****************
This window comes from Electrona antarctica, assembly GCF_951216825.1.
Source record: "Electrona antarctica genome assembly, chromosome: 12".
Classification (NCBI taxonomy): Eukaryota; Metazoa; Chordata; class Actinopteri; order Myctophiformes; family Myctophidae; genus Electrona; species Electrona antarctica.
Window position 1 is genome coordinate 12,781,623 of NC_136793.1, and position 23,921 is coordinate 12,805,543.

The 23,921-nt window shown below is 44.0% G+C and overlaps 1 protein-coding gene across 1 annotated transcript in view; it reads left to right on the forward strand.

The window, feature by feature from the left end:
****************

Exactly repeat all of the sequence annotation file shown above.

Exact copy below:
This window comes from Electrona antarctica, assembly GCF_951216825.1.
Source record: "Electrona antarctica genome assembly, chromosome: 12".
Classification (NCBI taxonomy): Eukaryota; Metazoa; Chordata; class Actinopteri; order Myctophiformes; family Myctophidae; genus Electrona; species Electrona antarctica.
Window position 1 is genome coordinate 12,781,623 of NC_136793.1, and position 23,921 is coordinate 12,805,543.

The 23,921-nt window shown below is 44.0% G+C and overlaps 1 protein-coding gene across 1 annotated transcript in view; it reads left to right on the forward strand.

The window, feature by feature from the left end: